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Construction Cost Estimating: A Step-By-Step Guide

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Last Updated Feb 7, 2024

Construction Estimating

Construction estimating is the process of calculating all of the required costs for a construction project, including direct costs (e.g. materials and worker wages) and indirect costs (e.g. equipment depreciation and office worker salaries). Professional construction estimators perform this essential step in the preconstruction process, which helps ensure that owners and contractors are able to complete a construction project profitably.

Estimating project costs accurately requires detailed knowledge of construction materials, specifications, techniques, codes, and pricing trends. We'll walk through all of the steps professional estimators use to determine costs on a project—from reviewing a bid package all the way through accounting for contingency and profit.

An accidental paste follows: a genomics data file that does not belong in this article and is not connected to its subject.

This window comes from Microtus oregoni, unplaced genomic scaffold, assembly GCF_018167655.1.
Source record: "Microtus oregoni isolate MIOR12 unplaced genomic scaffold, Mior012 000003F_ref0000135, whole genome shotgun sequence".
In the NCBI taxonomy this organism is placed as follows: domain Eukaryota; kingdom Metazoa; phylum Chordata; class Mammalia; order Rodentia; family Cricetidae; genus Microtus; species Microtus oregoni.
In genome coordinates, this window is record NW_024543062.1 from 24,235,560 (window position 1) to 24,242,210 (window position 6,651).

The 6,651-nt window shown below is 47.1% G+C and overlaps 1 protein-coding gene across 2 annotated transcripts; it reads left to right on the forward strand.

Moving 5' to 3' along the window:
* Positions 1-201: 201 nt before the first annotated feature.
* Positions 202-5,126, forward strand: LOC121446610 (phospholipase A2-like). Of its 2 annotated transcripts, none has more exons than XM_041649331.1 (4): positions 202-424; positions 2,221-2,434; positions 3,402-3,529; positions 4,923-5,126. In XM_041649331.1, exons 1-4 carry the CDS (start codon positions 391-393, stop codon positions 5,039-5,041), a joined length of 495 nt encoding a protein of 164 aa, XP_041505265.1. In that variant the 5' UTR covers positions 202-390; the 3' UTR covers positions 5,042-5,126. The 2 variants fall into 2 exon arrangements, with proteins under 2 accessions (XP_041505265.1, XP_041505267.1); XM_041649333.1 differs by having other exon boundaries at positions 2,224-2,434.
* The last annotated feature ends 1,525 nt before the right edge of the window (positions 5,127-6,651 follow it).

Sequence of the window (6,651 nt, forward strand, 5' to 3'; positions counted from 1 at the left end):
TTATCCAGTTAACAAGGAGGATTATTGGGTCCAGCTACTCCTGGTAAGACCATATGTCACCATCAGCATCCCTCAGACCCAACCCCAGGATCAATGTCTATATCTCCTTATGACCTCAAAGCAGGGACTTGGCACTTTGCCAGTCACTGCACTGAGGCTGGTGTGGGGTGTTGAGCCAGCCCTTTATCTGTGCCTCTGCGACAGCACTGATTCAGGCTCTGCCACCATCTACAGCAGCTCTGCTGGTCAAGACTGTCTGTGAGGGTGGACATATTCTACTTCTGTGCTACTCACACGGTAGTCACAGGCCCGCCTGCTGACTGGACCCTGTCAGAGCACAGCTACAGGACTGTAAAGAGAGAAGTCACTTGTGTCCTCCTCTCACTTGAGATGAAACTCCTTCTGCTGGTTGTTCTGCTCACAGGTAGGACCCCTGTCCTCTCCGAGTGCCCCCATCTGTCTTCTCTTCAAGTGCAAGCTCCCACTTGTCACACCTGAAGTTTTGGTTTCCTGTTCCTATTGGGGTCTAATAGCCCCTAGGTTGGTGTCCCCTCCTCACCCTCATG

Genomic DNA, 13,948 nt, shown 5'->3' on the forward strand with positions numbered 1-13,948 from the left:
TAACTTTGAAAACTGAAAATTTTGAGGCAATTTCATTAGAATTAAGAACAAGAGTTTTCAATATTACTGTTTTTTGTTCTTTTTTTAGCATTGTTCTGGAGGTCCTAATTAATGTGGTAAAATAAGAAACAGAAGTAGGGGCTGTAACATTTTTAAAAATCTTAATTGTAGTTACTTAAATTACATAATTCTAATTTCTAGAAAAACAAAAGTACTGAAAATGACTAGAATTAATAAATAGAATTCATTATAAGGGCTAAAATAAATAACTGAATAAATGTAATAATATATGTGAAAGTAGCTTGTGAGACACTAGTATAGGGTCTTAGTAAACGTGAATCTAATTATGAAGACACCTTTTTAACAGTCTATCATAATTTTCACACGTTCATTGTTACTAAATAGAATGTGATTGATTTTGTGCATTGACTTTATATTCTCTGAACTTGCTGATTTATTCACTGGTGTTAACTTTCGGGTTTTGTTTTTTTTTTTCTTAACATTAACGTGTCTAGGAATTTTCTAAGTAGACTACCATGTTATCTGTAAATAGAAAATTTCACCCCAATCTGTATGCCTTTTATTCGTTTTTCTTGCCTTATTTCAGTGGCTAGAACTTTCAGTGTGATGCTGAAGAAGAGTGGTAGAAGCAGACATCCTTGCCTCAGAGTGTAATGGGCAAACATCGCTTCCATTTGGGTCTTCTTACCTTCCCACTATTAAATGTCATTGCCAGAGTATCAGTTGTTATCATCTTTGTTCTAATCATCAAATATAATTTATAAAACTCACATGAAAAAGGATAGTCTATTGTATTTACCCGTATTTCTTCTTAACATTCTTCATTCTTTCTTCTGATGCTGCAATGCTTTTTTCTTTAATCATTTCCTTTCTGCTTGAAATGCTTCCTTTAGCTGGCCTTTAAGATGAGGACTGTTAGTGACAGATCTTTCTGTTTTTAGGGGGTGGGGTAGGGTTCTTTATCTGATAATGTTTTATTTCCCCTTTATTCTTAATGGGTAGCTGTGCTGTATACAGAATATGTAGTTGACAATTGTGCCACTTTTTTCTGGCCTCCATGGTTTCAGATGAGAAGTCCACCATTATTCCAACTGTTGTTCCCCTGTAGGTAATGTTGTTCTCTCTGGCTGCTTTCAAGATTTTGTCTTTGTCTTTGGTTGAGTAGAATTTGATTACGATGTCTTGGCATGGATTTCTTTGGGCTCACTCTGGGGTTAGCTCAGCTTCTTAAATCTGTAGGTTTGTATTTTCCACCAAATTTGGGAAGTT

Table of contents

The importance of accurate estimating

Accurate estimating is essential for the success of any construction project. Both owners and contractors rely on cost estimates to move a project from preconstruction to completion. 

Without an initial understanding of a project’s costs, owners cannot determine whether a project is feasible within the allotted budget. After a preliminary estimate, design or scope modifications may be required in order to alter project costs. 

Contractors also depend on accurate estimates in order to prepare bids that are competitive and profitable. A contractor that underestimates the cost of a project could be forced to cut into their own profit margin to cover project costs. 

On the other hand, overestimating the actual project costs could lead a contractor to submit a bid that’s too high to be selected. Even in negotiated bidding scenarios, construction estimates need to be accurate in order to strike a balance between the owner’s budget and the contractor’s profit. 

8 steps in construction estimating